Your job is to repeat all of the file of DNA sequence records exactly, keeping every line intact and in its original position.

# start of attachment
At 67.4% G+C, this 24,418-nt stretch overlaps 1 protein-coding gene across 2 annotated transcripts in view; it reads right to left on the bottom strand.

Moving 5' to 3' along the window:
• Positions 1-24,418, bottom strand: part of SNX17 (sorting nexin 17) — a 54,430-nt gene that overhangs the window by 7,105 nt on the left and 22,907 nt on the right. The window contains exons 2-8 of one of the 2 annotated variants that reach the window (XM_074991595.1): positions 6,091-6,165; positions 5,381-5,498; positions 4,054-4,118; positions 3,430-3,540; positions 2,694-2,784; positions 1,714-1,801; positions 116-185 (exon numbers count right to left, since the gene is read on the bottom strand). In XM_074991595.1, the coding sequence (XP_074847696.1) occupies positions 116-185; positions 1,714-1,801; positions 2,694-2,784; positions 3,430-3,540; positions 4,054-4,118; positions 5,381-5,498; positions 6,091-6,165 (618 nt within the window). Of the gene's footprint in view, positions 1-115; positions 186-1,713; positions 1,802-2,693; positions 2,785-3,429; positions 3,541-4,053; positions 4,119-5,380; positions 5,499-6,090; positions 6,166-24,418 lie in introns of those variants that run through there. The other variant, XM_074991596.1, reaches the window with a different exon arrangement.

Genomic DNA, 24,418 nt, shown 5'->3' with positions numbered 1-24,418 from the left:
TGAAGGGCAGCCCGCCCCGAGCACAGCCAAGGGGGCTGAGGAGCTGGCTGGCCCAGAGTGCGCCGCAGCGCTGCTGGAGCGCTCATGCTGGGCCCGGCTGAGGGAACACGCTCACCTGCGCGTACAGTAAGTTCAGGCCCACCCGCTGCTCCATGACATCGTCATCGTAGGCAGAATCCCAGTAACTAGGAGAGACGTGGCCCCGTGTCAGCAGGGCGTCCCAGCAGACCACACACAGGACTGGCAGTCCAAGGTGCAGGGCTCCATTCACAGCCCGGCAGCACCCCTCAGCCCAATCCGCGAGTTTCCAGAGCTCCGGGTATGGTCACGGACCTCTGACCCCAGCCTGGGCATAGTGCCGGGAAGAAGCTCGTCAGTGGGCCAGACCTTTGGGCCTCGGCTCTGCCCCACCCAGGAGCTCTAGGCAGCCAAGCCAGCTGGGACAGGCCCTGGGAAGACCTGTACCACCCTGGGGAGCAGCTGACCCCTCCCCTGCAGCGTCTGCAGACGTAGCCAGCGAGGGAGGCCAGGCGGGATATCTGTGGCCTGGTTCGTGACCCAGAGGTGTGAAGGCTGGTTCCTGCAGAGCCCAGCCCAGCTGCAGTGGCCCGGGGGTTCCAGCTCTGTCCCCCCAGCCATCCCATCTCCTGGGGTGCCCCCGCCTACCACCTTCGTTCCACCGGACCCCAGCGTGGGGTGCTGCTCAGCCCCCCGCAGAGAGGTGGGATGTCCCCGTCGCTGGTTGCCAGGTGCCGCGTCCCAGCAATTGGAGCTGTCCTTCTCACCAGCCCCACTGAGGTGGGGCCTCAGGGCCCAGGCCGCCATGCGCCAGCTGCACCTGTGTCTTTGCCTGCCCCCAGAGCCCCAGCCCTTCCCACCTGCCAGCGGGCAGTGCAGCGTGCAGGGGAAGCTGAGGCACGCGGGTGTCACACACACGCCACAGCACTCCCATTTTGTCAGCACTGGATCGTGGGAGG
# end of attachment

At 67.4% G+C, this 24,418-nt stretch overlaps 1 protein-coding gene across 2 annotated transcripts in view; it reads right to left on the bottom strand.

Moving 5' to 3' along the window:
• Positions 1-24,418, bottom strand: part of SNX17 (sorting nexin 17) — a 54,430-nt gene that overhangs the window by 7,105 nt on the left and 22,907 nt on the right. The window contains exons 2-8 of one of the 2 annotated variants that reach the window (XM_074991595.1): positions 6,091-6,165; positions 5,381-5,498; positions 4,054-4,118; positions 3,430-3,540; positions 2,694-2,784; positions 1,714-1,801; positions 116-185 (exon numbers count right to left, since the gene is read on the bottom strand). In XM_074991595.1, the coding sequence (XP_074847696.1) occupies positions 116-185; positions 1,714-1,801; positions 2,694-2,784; positions 3,430-3,540; positions 4,054-4,118; positions 5,381-5,498; positions 6,091-6,165 (618 nt within the window). Of the gene's footprint in view, positions 1-115; positions 186-1,713; positions 1,802-2,693; positions 2,785-3,429; positions 3,541-4,053; positions 4,119-5,380; positions 5,499-6,090; positions 6,166-24,418 lie in introns of those variants that run through there. The other variant, XM_074991596.1, reaches the window with a different exon arrangement.

Genomic DNA, 24,418 nt, shown 5'->3' with positions numbered 1-24,418 from the left:
TGAAGGGCAGCCCGCCCCGAGCACAGCCAAGGGGGCTGAGGAGCTGGCTGGCCCAGAGTGCGCCGCAGCGCTGCTGGAGCGCTCATGCTGGGCCCGGCTGAGGGAACACGCTCACCTGCGCGTACAGTAAGTTCAGGCCCACCCGCTGCTCCATGACATCGTCATCGTAGGCAGAATCCCAGTAACTAGGAGAGACGTGGCCCCGTGTCAGCAGGGCGTCCCAGCAGACCACACACAGGACTGGCAGTCCAAGGTGCAGGGCTCCATTCACAGCCCGGCAGCACCCCTCAGCCCAATCCGCGAGTTTCCAGAGCTCCGGGTATGGTCACGGACCTCTGACCCCAGCCTGGGCATAGTGCCGGGAAGAAGCTCGTCAGTGGGCCAGACCTTTGGGCCTCGGCTCTGCCCCACCCAGGAGCTCTAGGCAGCCAAGCCAGCTGGGACAGGCCCTGGGAAGACCTGTACCACCCTGGGGAGCAGCTGACCCCTCCCCTGCAGCGTCTGCAGACGTAGCCAGCGAGGGAGGCCAGGCGGGATATCTGTGGCCTGGTTCGTGACCCAGAGGTGTGAAGGCTGGTTCCTGCAGAGCCCAGCCCAGCTGCAGTGGCCCGGGGGTTCCAGCTCTGTCCCCCCAGCCATCCCATCTCCTGGGGTGCCCCCGCCTACCACCTTCGTTCCACCGGACCCCAGCGTGGGGTGCTGCTCAGCCCCCCGCAGAGAGGTGGGATGTCCCCGTCGCTGGTTGCCAGGTGCCGCGTCCCAGCAATTGGAGCTGTCCTTCTCACCAGCCCCACTGAGGTGGGGCCTCAGGGCCCAGGCCGCCATGCGCCAGCTGCACCTGTGTCTTTGCCTGCCCCCAGAGCCCCAGCCCTTCCCACCTGCCAGCGGGCAGTGCAGCGTGCAGGGGAAGCTGAGGCACGCGGGTGTCACACACACGCCACAGCACTCCCATTTTGTCAGCACTGGATCGTGGGAGG